Long before the two hour waits at Dirty French, there lies a cozy, neighborhood gem in the heart of Gramercy that has been serving up French-African food for nearly a decade. Ponty Bistro, with its warm, cherry wood furniture, and authentic African art, makes you feel like you might possibly be in a French inspired bistro in Senegal, where owner and executive chef Cisse was born. (The bistro itself is named for one of the main thoroughfares in Senegal.) Cisse is warm and charming, and much of his success lies in the relaxed, welcoming atmosphere that he creates – helping to motivate neighborhood regulars to keep coming back. The restaurant has done so well that the owners – Cisse and his cousin Chekh - managed to open up a second, more spacious location in Harlem. Featuring live music and catering to the African immigrant population residing in Harlem, Ponty is bound to be as big of a hit uptown as it is downtown.
Executive chef Didier Pawlicki, who also runs the kitchen at sister restaurant La Sirene, prides himself on wholesome, homemade ingredients, and does an excellent job of catering to dietary restrictions of all sorts at this cozy East Village French restaurant.
The menu, teeming with information regarding whether or not each item is vegan or vegetarian or gluten free, can be a bit cluttered at first glance, but reading it more closely, each dish begins to resonate with the diner. When Chef Didier originally opened this location, he wanted to cater to what he thought to be the majority of the East Village population: those who adhere to a plant-based diet. But he came to realize that a purely vegetarian menu was unappealing to the remaining East Village carnivores, and that he needed to broaden the scope of his menu in order to attract both sects of diners. We're glad he did as both his foie gras and Brussel sprouts are some of the most creative we have ever sampled, making this a prime spot for veggie-lovers to bring their meat-loving friends.
What do cheeseburgers and famous NY chefs have in common? First, Wylie Dufresne unveiled his Alder burger, and now, David Chang has hinted that a Momofuku version of a cheeseburger is in the works. Two young and already iconic New York chef’s are garnering heaps of public interest with burgers — just good ol’ American burgers. Naturally leaving us wondering, what makes these burgers so special?
David Chang always has had an affinity for dressing up fast food classics, but Wylie Dufresne’s food tends to look like its back from the future, not the drive-thru. So perhaps most shocking is that Dufresne’s burger looks just like a cheeseburger. But don’t let looks deceive you --this seemingly simple burger is anything but average.
The bright neon Parm sign twinkling in the rain signaled the long anticipated restaurant opening was underway. The first two nights of Parm’s Upper West Side opening were rainy ones, but that did not keep the patrons away. The second Manhattan location of the popular Noho eatery helmed by the Major Food Group gentlemen opened on the Upper West Side this week.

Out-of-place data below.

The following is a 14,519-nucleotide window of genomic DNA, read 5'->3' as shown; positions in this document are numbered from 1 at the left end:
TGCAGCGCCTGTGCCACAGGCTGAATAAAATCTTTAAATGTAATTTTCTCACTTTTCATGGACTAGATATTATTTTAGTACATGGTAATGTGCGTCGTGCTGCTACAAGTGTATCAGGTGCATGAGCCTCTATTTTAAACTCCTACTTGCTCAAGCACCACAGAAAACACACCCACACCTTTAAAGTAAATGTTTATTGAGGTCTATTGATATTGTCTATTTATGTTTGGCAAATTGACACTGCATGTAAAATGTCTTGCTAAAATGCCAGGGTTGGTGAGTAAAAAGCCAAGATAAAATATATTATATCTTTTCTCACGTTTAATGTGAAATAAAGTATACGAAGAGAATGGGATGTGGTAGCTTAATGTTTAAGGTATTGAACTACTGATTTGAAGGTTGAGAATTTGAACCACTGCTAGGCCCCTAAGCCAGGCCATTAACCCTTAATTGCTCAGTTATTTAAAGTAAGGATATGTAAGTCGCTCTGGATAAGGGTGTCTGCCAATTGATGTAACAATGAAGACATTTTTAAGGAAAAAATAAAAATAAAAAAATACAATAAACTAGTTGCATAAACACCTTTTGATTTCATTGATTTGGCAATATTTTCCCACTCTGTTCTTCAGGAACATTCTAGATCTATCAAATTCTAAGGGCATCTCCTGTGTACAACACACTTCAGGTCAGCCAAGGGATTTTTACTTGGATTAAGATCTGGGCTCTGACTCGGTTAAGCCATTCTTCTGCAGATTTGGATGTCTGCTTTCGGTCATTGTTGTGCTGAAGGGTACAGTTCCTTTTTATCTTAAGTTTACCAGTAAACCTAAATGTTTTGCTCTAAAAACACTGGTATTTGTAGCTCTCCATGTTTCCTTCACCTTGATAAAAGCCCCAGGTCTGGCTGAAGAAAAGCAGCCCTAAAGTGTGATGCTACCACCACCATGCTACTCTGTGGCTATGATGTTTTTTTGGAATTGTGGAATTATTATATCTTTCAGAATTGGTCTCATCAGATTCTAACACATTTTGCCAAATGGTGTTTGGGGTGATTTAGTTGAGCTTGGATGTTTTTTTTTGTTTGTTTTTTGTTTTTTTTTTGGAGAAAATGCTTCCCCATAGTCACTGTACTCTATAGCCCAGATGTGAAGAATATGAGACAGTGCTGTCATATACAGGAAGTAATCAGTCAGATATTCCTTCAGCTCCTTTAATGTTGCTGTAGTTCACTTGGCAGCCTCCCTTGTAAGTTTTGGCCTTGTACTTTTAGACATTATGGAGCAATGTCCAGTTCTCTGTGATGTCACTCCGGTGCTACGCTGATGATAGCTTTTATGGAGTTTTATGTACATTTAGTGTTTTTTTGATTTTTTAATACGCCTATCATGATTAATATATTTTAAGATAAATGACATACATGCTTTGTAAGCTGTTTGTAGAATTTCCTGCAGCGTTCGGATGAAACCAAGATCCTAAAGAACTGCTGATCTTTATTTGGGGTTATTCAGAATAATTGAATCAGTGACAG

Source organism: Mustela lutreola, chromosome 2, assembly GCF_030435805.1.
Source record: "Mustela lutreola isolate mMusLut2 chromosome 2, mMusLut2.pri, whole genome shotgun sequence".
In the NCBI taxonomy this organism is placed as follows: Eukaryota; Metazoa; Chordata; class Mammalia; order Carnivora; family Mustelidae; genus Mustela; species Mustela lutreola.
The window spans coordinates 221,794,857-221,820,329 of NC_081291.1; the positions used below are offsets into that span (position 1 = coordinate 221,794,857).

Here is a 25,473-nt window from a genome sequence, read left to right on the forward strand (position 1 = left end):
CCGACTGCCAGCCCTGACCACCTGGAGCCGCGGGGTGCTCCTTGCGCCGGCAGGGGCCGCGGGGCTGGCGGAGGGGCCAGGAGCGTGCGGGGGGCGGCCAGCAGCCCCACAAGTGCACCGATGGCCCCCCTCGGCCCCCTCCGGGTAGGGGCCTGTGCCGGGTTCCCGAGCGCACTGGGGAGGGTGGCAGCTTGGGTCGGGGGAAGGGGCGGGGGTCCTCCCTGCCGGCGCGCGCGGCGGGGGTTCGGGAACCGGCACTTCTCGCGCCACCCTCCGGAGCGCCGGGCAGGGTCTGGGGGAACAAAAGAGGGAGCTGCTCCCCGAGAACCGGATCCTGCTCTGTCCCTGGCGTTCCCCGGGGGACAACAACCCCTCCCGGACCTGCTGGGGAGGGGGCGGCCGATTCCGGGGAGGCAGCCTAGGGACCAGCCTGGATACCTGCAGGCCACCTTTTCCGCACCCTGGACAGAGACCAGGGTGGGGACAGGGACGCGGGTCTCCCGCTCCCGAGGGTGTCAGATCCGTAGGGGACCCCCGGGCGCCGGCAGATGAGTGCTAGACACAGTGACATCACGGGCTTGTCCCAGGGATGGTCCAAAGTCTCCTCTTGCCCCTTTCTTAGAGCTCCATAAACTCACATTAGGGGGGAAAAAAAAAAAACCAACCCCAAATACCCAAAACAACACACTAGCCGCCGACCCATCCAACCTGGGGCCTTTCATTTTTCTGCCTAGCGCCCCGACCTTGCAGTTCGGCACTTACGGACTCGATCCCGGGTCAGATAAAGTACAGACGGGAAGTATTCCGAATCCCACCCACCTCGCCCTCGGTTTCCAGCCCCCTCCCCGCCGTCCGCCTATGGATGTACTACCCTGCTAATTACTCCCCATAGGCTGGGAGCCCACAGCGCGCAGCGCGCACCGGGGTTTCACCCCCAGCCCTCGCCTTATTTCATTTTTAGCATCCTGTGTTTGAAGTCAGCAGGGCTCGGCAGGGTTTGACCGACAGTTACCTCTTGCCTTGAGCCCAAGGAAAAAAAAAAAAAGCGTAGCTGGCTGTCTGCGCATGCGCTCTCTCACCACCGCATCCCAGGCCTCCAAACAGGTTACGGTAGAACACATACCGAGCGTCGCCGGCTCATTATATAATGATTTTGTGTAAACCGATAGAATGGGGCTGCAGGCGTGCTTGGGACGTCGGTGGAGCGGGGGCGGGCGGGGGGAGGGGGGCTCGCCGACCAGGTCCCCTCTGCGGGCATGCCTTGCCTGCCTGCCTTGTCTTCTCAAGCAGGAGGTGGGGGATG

Earlier this week we had the opportunity to step into a Bavarian world and taste some of the most amazing food and drink around. Paulaner is a modern take on the traditional beer hall with great food and it's conveniently located at on Bowery.
Wolfgang Ban's (also of Michelin-starred Seäsonal) latest contemporary Bavarian restaurant is located directly inside an active microbrewery. Reclaimed wood provides a warm contrast to the industrial chic of imposing copper and steel fermentation tanks. Most impressively, everything from the beer to the bread, the sausage to the schnitzel, the pretzels to the stollen, is made in-house with locally sourced ingredients.
Though this charming, classic Italian restaurant is off the beaten path, it is an inviting space, laden with “Grazi’s” and “Prego’s”, and encouraging smiles by the warm, efficient staff. It is upscale without being snooty or intimidating, a place you could easily bring your parents for a quieter, less intrusive New York City dining experience.
The newest additions architecturally enhance the already cozy environment, and it makes Dopo East that much more approachable. The back garden is enclosed in a glass ceiling and is temperature controlled, providing guests with the fantastic option of dining under the moonlight (without freezing) all winter.
You want to eat responsibly, but reducing your carbon footprint isn't always so easy when the food industry has a revolving door of buzzwords that confuse and elude diners. While nutritional facts and purveyor lists are a welcomed sight on menus, even the most experienced diner and self-proclaimed foodie might find themselves wondering what exactly all these words really mean.
Before you find yourself tangled in a word jumble of heritage breeds, heirloom varietals, sustainably sourced and foraged foods, take a minute to brush up on some prime vocabulary.